configuration of a NPN amplifier transistor...

configuration of a NPN amplifier transistor?

  • common emitter

    Votes: 2 100.0%
  • common collector

    Votes: 0 0.0%

  • Total voters
    2

Thread Starter

alaa7assan

Joined Sep 16, 2017
4
hey guys..
I need help in understanding this circuit what is its amplifier configuration?
i have attached an image of the circuit it seems to be a common emitter as the input is on the base and the output is on the collector but when i ran the stimulation and connected my oscilloscope, i found out that the gain is less than 1 which is a characteristic of a common collector...



upload_2017-11-25_12-18-38.png
please take a look at the waveforms produced upload_2017-11-25_12-18-18.png
 

Attachments

crutschow

Joined Mar 14, 2008
28,197
Your post is such a low resolution that I can't read the part values, but it looks like you have an emitter resistor equal to the collector resistor.

Yes, it's a common emitter circuit but the gain of that circuit is approximately the collector resistor divided by the emitter resistor, so if they are equal, the gain will indeed be close to one (actually equal to the common-collector gain).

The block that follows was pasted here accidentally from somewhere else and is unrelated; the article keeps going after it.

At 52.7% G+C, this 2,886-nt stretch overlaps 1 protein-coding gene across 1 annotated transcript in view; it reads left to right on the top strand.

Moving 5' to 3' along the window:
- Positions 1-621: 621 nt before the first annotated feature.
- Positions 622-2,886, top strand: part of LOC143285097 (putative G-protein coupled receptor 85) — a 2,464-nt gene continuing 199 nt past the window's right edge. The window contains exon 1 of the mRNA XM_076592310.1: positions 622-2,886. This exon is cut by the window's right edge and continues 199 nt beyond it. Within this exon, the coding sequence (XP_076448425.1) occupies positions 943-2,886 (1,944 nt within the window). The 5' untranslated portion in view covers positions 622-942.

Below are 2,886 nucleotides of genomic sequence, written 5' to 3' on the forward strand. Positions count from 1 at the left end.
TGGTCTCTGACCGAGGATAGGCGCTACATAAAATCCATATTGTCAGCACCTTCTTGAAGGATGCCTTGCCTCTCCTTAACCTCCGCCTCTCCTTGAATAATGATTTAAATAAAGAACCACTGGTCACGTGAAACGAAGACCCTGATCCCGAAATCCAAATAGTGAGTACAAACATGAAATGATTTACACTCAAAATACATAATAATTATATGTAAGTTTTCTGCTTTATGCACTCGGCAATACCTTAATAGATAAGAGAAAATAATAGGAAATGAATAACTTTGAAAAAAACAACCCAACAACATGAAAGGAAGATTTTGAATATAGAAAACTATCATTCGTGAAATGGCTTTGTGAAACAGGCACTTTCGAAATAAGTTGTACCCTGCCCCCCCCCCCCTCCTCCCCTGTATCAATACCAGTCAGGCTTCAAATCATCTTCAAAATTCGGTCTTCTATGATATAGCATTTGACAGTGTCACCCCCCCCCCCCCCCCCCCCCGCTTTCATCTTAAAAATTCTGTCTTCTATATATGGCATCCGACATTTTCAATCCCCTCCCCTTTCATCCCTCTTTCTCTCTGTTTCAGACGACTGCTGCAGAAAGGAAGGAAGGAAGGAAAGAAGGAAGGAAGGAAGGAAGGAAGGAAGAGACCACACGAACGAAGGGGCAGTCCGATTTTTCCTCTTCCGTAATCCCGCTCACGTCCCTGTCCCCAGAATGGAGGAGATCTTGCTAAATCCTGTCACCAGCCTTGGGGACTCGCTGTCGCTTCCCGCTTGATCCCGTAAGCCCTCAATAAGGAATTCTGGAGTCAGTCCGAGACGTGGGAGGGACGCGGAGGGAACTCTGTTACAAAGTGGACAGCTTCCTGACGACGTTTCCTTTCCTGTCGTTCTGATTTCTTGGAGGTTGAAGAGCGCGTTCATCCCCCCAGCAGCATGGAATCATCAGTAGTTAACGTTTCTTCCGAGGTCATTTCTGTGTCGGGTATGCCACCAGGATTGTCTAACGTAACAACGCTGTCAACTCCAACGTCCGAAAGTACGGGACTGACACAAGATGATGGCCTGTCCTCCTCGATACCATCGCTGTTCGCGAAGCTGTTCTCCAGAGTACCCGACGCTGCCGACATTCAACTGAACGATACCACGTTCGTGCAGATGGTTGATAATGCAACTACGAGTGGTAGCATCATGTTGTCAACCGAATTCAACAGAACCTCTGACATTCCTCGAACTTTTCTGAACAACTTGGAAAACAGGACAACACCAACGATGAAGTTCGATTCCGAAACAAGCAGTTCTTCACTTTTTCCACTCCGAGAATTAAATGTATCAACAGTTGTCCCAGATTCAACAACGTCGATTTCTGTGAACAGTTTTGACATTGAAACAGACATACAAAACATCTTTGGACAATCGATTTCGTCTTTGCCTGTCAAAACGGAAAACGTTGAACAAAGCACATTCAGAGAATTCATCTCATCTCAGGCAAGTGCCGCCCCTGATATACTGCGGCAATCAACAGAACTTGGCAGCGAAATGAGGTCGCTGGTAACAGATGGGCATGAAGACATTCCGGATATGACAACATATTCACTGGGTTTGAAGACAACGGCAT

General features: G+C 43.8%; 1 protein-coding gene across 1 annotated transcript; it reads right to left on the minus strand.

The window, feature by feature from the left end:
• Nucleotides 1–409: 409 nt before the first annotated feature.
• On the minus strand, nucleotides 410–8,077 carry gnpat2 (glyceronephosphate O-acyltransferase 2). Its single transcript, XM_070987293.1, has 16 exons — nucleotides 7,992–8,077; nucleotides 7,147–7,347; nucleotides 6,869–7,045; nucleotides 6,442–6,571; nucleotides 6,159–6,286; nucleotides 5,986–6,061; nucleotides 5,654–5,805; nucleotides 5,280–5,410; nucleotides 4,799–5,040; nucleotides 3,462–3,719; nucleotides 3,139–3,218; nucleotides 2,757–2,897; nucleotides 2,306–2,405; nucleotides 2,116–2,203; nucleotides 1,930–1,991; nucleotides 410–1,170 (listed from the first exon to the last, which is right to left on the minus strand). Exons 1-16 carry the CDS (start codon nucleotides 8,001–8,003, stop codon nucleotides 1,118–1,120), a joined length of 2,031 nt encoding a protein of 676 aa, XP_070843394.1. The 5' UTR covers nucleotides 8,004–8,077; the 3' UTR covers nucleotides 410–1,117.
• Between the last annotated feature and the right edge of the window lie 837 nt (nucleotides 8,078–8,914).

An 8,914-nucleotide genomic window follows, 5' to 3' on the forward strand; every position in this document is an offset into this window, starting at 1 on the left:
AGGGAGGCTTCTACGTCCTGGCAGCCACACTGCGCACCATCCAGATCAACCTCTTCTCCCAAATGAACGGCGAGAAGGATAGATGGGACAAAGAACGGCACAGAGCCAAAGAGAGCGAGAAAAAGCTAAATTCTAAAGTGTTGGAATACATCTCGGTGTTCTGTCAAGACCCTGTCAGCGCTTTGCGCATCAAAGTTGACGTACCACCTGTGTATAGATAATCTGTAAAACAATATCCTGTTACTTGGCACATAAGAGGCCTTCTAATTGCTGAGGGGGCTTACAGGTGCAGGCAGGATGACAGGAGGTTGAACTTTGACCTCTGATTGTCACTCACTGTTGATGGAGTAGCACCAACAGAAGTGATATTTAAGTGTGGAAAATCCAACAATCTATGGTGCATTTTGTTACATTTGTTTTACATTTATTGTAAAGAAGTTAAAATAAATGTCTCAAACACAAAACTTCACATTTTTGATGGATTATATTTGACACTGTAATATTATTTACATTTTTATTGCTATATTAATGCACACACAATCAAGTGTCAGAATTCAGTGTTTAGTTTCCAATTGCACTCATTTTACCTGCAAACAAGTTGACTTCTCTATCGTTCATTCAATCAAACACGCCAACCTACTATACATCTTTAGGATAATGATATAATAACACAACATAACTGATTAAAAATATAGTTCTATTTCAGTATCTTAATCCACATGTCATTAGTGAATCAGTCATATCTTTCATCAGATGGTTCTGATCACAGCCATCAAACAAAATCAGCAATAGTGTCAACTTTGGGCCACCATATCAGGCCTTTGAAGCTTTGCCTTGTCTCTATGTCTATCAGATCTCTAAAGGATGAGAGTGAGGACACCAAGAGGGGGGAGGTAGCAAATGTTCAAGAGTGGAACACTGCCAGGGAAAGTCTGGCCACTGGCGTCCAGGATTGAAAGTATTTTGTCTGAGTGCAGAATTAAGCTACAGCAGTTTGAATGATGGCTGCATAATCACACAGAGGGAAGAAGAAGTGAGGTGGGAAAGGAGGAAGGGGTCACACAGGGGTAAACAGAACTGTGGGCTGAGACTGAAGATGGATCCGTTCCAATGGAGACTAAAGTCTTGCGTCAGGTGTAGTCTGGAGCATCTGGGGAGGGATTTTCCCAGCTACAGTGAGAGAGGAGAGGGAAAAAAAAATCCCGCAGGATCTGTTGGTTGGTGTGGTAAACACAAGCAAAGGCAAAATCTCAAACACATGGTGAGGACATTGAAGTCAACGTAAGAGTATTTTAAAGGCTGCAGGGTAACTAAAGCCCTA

UnnamedUser159

Joined May 3, 2016
501
if i have understood right my teachers there is some trick about that. You have to watch the pin that goes to ground.
If course i am not sure 100% of this.

Of course about the types of bipollar transistors configuration you can search WwW, for example wikipedia
 

DickCappels

Joined Aug 21, 2008
7,978
This one is simple -the signal goes into the base and comes out of the collector, and the emitter is the common connection.

In a common collector configuration the collector is not connected to the input or output.

You can guess what we can say about the common base configuration.
 

AlbertHall

Joined Jun 4, 2014
11,598
The pin connected to ground is not a reliable indicator. The circuit below is grounded emitter but it is also common collector and has the characteristics you would expect from common collector.

In a common collector configuration the collector is not connected to the input or output.
Again this isn't true for the circuit below.
upload_2017-11-25_10-44-2.png
 
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